Cell rapidly develops in an area of localized higher instability denoted by the PHS values discussed earlier on.(2034 UTC)

The LightningCast has identified the left turning nature of the storm(s) east of Denver

An interesting note was comparing the differences between GOES East (left panel) and GOES West (right panel). These subtle differences can  be effective in analyzing the strengthening of a thunderstorm.

In the middle of METWATCH – NUCAPS became available (about 1 hour latency). The sounding below is a modified NUCAPS profile, depicting the environment in which our storms developed. Storm mode was supercellular with frequent spitting of cells.

-Mr. Bean



LightningCast for storm approaching Scottsbluff

First instance of 50% contour 1831 Z
The lightning cast did build before backing off for a few frames, dropping below 50%, but jumps back up above at 1851 Z. From then until the first flashes of lightning, the probabilities continued to increase.
First instance of 75% contour 1906 Z
GLM denotes flash 1915 Z
So, lightningcast was able to indicate well ahead of time that we needed to keep an eye on that storm for lightning production as it approached the city.

GraphiCasts with ProbSevere and PHS

For today’s GraphiCast, decided to overlay ProbSevere V3 over visible satellite data to indicate the location of the stronger storms amongst all the clouds. The concern with using it for public graphics is whether the public will understand it. Went with a brief description that it indicates stronger storms for today, but would be curious to see how others message what probsevere means and then how the public may respond to it. I do like how it clearly shows the cells to watch out for.
To determine the time that storms would continue through, I only used the hourly PHS data which dropped off at 23Z. The images below show 20Z PHS vs 23Z. This timing for storms ending for the CYS CWA worked out well as the strong to severe storms exited the CWA by 2256Z with only a few isolated showers remaining for a short time afterwards.
– Matador

Potential LightningCast limitations under convective debris

The first day of familiarization with the tools for the hazardous weather testbed and we were assigned the Louisville CWA to test a number of products on. The synopsis of the area’s weather features a line of convection moving in from the west with a Severe Thunderstorm Watch in place and several storms had already been warned on.

On the other side of the CWA, a few weaker cells had developed under a mix of sun and high clouds. It’s this convection across the eastern CWA that became the focus for today’s blog. We chose to target the LightningCast product because we noticed that although the -10C MRMS data would suggest lightning, the LightningCast data was actually much lower than anticipated (below 10 percent). Why was this the case?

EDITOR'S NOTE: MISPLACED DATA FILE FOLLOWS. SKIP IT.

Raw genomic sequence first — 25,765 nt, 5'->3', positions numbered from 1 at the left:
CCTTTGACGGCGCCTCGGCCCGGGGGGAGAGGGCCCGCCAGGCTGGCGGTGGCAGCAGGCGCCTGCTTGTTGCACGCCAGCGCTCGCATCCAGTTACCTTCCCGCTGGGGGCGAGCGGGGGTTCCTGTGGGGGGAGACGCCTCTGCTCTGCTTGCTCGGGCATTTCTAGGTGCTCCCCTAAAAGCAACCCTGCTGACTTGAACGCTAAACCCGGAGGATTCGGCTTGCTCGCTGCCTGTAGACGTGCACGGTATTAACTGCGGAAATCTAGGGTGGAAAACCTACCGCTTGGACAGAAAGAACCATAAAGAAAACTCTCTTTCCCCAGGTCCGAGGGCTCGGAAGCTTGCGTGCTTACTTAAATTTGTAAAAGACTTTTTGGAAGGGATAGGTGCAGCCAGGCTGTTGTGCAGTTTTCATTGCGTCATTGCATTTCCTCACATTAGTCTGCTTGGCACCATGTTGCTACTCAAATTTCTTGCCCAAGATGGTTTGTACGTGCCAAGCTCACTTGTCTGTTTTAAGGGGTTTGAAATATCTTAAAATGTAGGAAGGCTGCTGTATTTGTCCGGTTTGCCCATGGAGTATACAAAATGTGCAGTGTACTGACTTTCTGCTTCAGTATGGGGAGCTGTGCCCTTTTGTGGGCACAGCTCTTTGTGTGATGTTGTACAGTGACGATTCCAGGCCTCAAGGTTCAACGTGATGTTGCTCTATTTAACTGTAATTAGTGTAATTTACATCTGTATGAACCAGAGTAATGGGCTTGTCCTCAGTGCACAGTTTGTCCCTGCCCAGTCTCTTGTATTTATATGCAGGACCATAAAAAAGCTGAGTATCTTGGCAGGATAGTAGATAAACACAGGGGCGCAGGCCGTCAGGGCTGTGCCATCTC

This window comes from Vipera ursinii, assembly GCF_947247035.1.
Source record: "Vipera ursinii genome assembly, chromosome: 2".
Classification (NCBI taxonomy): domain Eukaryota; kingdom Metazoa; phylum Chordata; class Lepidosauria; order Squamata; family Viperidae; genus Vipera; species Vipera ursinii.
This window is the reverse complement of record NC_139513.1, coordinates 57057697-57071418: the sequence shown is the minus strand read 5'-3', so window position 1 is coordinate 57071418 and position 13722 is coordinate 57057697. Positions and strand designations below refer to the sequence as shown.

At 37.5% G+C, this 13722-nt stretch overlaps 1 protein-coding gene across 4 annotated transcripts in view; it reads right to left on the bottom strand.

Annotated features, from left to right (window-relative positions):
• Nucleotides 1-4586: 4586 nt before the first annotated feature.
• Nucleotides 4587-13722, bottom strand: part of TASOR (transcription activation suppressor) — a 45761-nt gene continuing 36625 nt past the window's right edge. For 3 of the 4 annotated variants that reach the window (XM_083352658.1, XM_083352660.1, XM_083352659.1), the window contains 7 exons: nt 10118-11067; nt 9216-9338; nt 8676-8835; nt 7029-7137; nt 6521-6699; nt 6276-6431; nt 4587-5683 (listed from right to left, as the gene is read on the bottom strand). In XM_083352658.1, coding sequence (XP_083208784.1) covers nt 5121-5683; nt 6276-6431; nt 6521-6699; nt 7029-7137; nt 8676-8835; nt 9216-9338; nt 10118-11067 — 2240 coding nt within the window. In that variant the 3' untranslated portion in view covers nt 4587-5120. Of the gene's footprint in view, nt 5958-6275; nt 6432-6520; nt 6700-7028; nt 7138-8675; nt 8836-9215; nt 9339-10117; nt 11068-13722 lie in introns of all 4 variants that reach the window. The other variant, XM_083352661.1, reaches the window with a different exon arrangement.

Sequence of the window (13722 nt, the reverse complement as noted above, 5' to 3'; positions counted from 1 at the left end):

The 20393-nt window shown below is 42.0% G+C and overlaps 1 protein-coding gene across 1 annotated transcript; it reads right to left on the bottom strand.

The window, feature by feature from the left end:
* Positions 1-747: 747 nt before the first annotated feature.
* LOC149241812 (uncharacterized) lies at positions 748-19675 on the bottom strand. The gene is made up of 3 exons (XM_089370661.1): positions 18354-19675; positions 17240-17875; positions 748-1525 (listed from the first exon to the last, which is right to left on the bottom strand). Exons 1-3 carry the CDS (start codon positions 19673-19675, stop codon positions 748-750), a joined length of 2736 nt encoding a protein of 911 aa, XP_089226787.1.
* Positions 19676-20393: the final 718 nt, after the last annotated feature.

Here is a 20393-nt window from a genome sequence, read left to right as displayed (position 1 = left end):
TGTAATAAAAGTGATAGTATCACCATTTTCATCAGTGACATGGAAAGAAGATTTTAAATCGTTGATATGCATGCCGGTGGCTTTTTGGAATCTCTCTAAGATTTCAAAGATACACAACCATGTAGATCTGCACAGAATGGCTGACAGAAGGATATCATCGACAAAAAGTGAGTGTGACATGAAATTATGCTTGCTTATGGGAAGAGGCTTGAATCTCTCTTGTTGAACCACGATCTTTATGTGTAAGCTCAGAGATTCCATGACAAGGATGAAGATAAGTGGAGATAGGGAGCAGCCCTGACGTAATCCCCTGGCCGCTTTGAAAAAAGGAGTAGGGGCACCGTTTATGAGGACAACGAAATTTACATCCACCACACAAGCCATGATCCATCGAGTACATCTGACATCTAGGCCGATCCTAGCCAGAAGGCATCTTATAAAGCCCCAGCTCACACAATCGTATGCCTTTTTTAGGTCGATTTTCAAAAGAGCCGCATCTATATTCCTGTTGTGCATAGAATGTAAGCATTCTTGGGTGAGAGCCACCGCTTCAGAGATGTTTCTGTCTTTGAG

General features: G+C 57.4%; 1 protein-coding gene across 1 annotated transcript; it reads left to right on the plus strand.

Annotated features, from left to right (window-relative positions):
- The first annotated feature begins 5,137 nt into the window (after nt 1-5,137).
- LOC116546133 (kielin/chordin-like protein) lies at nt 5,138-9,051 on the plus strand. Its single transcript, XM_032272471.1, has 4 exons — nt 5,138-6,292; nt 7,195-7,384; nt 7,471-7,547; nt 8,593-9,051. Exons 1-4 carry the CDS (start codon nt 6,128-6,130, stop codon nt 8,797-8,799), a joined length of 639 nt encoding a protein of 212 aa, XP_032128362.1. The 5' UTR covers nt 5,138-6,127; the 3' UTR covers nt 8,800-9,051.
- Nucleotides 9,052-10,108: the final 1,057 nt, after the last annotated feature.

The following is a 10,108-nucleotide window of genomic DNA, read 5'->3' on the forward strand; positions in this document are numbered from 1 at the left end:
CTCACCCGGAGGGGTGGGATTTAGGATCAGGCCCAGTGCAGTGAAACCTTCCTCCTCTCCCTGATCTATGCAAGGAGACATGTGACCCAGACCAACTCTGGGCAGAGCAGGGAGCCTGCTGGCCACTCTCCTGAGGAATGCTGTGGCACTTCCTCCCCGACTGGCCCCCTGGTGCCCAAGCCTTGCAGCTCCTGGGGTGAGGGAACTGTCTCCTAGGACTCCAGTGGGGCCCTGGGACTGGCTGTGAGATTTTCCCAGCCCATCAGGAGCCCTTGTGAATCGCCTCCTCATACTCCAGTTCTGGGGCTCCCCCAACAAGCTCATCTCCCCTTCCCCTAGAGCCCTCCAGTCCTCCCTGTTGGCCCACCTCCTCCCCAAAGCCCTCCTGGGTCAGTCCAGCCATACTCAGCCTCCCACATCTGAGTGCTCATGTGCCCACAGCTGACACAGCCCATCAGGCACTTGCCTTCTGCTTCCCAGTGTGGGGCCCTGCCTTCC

After speaking with John Cintineo about this, and looking at the training that was provided for this testbed, it was surmised that this may be a case where convective debris or high clouds could mask the signal of weaker convection.

Eventually LightningCast did highlight this area with a lightning risk, but this case is relevant because if we are using this tool to aid in DSS to our partners, we must also identify some potential limitations.

Noctilucent/Mr. Bean

LBF Day 1 HWT Blog

Day 1

Acting as LBF
This image was used in a graphicast to which we then added areas of concern over the next several hours and storm direction.

PHS, ProbSevere

Enjoyed using PHS, especially getting the heads up at the beginning of today’s session to watch along the value gradients for stronger storms. That tip fit the bill for what we were seeing today and higher prob severe seemed to follow the gradient as well. I have not had much practice with version 2 of probsevere, so I cannot not really compare it to version 3. However, I did find version 3 useful today, especially with all the readout information breaking down the threat level for each type of severe hazard as well as mesh values.
2041 UTC
2141 UTC


From an IDSS standpoint, the Lightningcast is nice to use to give a heads up and see trends in lightning.
For GLM, I really liked decreasing the max value. Seems to work well in these smaller cells to highlight which cells to watch for.
– Matador

Greenville SC Observations

Synopsis: A deep upper low tracked slowly northeastward across Missouri today. The main cold front associated with this low moved across the Greenville, SC region. Along and ahead of the front, widespread showers and thunderstorms continued over western South Carolina for most of the afternoon and evening hours.

Our DSS messaging was for Softball Tournament Games located at Clemson University.

SPC Convective Outlook: Slight risk of thunderstorms over extreme northwestern SC, with marginal risk elsewhere.

Primary threat was wind flash flooding and wind with a chance of hail and a possible tornado.

Scattered showers and thunderstorms tracking northward across the forecast area.

IR imagery overlaid with lightning data.

Greenville ACARS sounding taken in 1910Z.

NUCAPS Sounding nearby Greenville.

Another NUCAPS Sounding nearby Greenville.

Mesoanalysis – Surface CAPE values ranging from 500 to 1,000 J/kg.

PHS showing similar instability parameters.

Watches/Warnings products issued throughout the day by WFO Greenville.

ProbSevere3: Low probability of severe weather, but sufficient enough for storm warning operations and convective maintenance situational awareness.

GLM Basic – Helped with operations as well as DSS.



Lightning Cast overlaid with satellite was helpful for enough lead time and confidence.

Lightning Cast overlaid with radar.

Lightning Cast overlaid with satellite.

Radar overlaid with Polygon Warnings issued throughout the day.

DSS update: A Flash Flood Warning was issued for Northwest South Carolina near Anderson county and remained in effect until 9:00 PM EDT.